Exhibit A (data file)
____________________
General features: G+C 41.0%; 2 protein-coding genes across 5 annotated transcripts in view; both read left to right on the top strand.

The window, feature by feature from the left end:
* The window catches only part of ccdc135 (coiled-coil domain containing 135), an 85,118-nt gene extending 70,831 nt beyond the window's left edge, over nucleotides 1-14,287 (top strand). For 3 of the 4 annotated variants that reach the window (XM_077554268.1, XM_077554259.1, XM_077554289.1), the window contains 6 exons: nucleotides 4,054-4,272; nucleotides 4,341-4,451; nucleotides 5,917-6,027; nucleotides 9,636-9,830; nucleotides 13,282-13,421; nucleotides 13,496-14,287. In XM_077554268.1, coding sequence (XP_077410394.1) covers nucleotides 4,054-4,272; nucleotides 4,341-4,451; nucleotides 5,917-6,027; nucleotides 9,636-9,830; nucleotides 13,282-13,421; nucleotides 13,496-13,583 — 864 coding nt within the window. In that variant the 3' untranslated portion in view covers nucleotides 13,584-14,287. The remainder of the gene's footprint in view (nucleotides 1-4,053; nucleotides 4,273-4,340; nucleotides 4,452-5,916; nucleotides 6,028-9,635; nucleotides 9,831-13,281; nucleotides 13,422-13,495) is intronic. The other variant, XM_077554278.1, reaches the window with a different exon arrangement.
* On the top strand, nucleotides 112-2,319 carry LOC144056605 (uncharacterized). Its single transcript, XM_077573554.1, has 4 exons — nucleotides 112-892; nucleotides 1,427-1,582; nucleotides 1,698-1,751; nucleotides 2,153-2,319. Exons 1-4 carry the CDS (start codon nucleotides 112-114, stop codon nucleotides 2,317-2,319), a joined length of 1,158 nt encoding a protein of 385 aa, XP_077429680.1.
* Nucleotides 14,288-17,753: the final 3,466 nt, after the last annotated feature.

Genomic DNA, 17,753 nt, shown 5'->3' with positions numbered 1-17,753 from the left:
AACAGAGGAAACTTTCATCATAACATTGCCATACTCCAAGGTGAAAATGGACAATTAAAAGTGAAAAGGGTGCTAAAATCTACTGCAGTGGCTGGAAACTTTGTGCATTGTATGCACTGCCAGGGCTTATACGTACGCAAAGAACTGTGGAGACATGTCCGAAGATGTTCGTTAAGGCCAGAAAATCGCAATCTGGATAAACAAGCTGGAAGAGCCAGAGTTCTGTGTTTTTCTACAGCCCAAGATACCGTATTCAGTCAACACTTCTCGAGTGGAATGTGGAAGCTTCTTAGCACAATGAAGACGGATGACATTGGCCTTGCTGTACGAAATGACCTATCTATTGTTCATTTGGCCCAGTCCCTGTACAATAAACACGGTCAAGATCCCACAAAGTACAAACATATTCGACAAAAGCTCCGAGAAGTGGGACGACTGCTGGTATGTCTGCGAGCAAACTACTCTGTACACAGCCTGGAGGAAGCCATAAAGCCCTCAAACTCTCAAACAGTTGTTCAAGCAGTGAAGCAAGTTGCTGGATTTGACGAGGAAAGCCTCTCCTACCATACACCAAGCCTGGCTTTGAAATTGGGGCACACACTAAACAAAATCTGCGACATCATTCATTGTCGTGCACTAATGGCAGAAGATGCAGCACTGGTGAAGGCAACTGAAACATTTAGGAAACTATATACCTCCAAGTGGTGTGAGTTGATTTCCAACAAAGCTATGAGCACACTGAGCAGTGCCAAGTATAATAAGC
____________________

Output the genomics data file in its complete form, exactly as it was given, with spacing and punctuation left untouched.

General features: G+C 41.0%; 2 protein-coding genes across 5 annotated transcripts in view; both read left to right on the top strand.

The window, feature by feature from the left end:
* The window catches only part of ccdc135 (coiled-coil domain containing 135), an 85,118-nt gene extending 70,831 nt beyond the window's left edge, over nucleotides 1-14,287 (top strand). For 3 of the 4 annotated variants that reach the window (XM_077554268.1, XM_077554259.1, XM_077554289.1), the window contains 6 exons: nucleotides 4,054-4,272; nucleotides 4,341-4,451; nucleotides 5,917-6,027; nucleotides 9,636-9,830; nucleotides 13,282-13,421; nucleotides 13,496-14,287. In XM_077554268.1, coding sequence (XP_077410394.1) covers nucleotides 4,054-4,272; nucleotides 4,341-4,451; nucleotides 5,917-6,027; nucleotides 9,636-9,830; nucleotides 13,282-13,421; nucleotides 13,496-13,583 — 864 coding nt within the window. In that variant the 3' untranslated portion in view covers nucleotides 13,584-14,287. The remainder of the gene's footprint in view (nucleotides 1-4,053; nucleotides 4,273-4,340; nucleotides 4,452-5,916; nucleotides 6,028-9,635; nucleotides 9,831-13,281; nucleotides 13,422-13,495) is intronic. The other variant, XM_077554278.1, reaches the window with a different exon arrangement.
* On the top strand, nucleotides 112-2,319 carry LOC144056605 (uncharacterized). Its single transcript, XM_077573554.1, has 4 exons — nucleotides 112-892; nucleotides 1,427-1,582; nucleotides 1,698-1,751; nucleotides 2,153-2,319. Exons 1-4 carry the CDS (start codon nucleotides 112-114, stop codon nucleotides 2,317-2,319), a joined length of 1,158 nt encoding a protein of 385 aa, XP_077429680.1.
* Nucleotides 14,288-17,753: the final 3,466 nt, after the last annotated feature.

Genomic DNA, 17,753 nt, shown 5'->3' with positions numbered 1-17,753 from the left:
AACAGAGGAAACTTTCATCATAACATTGCCATACTCCAAGGTGAAAATGGACAATTAAAAGTGAAAAGGGTGCTAAAATCTACTGCAGTGGCTGGAAACTTTGTGCATTGTATGCACTGCCAGGGCTTATACGTACGCAAAGAACTGTGGAGACATGTCCGAAGATGTTCGTTAAGGCCAGAAAATCGCAATCTGGATAAACAAGCTGGAAGAGCCAGAGTTCTGTGTTTTTCTACAGCCCAAGATACCGTATTCAGTCAACACTTCTCGAGTGGAATGTGGAAGCTTCTTAGCACAATGAAGACGGATGACATTGGCCTTGCTGTACGAAATGACCTATCTATTGTTCATTTGGCCCAGTCCCTGTACAATAAACACGGTCAAGATCCCACAAAGTACAAACATATTCGACAAAAGCTCCGAGAAGTGGGACGACTGCTGGTATGTCTGCGAGCAAACTACTCTGTACACAGCCTGGAGGAAGCCATAAAGCCCTCAAACTCTCAAACAGTTGTTCAAGCAGTGAAGCAAGTTGCTGGATTTGACGAGGAAAGCCTCTCCTACCATACACCAAGCCTGGCTTTGAAATTGGGGCACACACTAAACAAAATCTGCGACATCATTCATTGTCGTGCACTAATGGCAGAAGATGCAGCACTGGTGAAGGCAACTGAAACATTTAGGAAACTATATACCTCCAAGTGGTGTGAGTTGATTTCCAACAAAGCTATGAGCACACTGAGCAGTGCCAAGTATAATAAGC